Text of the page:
Exposure of the business services industry to international competition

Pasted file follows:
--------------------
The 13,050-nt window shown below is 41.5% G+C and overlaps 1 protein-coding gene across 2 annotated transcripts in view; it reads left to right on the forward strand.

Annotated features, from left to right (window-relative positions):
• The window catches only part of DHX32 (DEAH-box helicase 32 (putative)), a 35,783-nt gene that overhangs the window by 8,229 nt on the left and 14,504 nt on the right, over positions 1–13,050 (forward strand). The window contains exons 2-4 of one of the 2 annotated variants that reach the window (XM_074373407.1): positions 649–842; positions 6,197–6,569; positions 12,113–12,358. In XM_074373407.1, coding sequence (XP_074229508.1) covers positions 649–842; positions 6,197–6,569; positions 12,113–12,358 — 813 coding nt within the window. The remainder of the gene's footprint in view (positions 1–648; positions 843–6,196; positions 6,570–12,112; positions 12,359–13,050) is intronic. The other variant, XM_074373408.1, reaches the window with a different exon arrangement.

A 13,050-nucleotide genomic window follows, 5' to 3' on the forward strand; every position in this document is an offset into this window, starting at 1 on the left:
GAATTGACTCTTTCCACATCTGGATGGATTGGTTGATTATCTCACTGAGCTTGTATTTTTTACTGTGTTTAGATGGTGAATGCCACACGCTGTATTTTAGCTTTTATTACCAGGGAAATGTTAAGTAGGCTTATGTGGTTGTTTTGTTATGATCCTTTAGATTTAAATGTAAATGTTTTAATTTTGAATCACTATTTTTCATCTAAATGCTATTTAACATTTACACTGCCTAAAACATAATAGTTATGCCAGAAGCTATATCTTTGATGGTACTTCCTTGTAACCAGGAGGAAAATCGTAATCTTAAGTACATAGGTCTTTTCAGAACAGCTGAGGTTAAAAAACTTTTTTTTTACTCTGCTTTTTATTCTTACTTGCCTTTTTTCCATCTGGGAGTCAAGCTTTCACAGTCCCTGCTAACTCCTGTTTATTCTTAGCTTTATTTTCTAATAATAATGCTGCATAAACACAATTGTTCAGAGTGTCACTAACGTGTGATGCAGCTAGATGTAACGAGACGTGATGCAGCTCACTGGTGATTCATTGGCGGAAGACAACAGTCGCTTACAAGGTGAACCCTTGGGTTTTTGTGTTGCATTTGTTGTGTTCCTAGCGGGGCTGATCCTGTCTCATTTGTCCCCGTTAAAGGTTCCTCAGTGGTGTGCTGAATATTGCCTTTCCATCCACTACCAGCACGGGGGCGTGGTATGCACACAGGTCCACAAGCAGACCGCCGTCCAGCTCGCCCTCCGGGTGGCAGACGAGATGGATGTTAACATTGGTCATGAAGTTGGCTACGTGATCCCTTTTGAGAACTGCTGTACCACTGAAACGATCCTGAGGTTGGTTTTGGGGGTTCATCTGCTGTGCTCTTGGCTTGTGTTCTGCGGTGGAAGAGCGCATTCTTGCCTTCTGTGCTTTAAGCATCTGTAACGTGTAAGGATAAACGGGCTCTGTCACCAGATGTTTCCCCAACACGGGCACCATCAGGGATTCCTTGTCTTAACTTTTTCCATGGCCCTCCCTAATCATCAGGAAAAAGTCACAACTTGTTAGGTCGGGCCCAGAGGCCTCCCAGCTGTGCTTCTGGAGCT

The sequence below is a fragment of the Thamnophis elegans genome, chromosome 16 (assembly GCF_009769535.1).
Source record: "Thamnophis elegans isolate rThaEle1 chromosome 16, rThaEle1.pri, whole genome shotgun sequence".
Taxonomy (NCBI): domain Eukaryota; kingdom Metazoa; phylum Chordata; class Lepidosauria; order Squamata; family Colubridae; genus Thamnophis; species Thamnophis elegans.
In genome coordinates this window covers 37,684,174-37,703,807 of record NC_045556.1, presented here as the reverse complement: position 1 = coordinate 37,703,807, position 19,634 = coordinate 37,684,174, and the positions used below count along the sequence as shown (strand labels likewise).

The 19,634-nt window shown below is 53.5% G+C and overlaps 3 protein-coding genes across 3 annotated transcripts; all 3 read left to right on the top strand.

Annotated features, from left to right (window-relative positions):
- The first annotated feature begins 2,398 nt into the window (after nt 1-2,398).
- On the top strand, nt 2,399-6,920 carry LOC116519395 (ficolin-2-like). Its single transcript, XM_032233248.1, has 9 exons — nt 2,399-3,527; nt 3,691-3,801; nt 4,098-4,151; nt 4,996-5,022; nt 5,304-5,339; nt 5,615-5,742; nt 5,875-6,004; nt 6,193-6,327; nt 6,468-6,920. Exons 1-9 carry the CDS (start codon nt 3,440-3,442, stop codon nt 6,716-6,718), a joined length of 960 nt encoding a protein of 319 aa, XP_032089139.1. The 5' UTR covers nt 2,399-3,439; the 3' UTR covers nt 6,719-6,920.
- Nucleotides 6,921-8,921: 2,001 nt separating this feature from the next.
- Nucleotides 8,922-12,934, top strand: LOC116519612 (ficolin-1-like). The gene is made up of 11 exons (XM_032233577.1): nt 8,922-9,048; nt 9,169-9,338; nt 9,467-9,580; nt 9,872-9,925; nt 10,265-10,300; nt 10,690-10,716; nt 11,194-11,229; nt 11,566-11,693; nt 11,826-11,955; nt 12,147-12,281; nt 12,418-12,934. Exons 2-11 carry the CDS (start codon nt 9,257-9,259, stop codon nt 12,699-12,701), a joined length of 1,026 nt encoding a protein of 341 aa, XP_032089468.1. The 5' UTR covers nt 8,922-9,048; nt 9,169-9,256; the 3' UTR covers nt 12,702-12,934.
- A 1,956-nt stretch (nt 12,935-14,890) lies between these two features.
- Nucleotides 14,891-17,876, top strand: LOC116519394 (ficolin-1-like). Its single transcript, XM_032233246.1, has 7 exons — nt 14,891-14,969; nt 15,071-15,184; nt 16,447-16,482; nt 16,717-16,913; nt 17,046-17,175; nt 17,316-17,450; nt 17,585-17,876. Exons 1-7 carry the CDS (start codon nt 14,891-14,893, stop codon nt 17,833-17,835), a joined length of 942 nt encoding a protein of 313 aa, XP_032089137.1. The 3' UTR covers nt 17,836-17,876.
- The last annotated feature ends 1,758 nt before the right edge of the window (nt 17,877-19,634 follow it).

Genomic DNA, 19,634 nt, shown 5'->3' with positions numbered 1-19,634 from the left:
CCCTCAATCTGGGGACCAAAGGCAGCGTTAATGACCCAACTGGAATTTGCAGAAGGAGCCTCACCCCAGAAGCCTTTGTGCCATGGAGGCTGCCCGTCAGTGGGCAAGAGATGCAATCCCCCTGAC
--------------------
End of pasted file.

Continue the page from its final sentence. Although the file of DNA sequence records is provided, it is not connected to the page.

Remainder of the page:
This report analyses the exposure of business services industry to foreign competition, either through trade or through foreign direct investment. Internationalisation of the Dutch business services industry is compared to the situation in the USA and a number of EU countries. Read also the accompanying press release . The theoretic framework offers a micro-foundation for internationalisation decisions by individual firms, in particular the choice between exporting, licensing one's product to an independent foreign supplier, and setting up own production in a foreign subsidiary. The framework accounts allows for the importance of intangible assets in competition process, as is found in many knowledge-intensive branches of the business services (BS) industry. The presence of intangible assets strengthens the urgency of having a local presence in foreign markets. The theory predicts that the exposure of BS industry to foreign competition will increasingly get the form of direct investment instead of imports or licensing agreements. The theoretic framework stood up quite well against the empirical data in the BS industry. The growth of domestic BS markets correlates negatively with the import share in total supply and positively with the share of foreign subsidiaries in domestic supply. National regulations have a substantial impact on trade and direct investment patterns in the BS industry. Regulatory interventions either operate directly through laws or indirectly, by delegating the regulatory powers to national branch associations. This is particularly important for knowledge-intensive BS branches. Foreign BS suppliers often have to comply with several additional regulations that function as non-tariff barriers to national BS markets. Strong differences exist between countries as to the strictness of market regulations for BS industry. The Dutch and UK markets for business services are among the most liberalised ones. Large net welfare gains for national economies can be achieved by allowing more competition from foreign BS suppliers: technology and knowledge spillovers from abroad, better services quality, more competition in domestic BS markets, scale-related cost advantages, and cheaper intermediary BS inputs for client industries. Buyer protection for some knowledge-intensive professional business services can be shaped in a more non-discriminatory way than is the case now. On balance, removal of remaining barriers for imports of BS products and foreign subsidiaries is expected to have positive net welfare effects. Dutch BS firms are in a good position to benefit from future deregulation and liberalisation of BS industry in other OECD countries.
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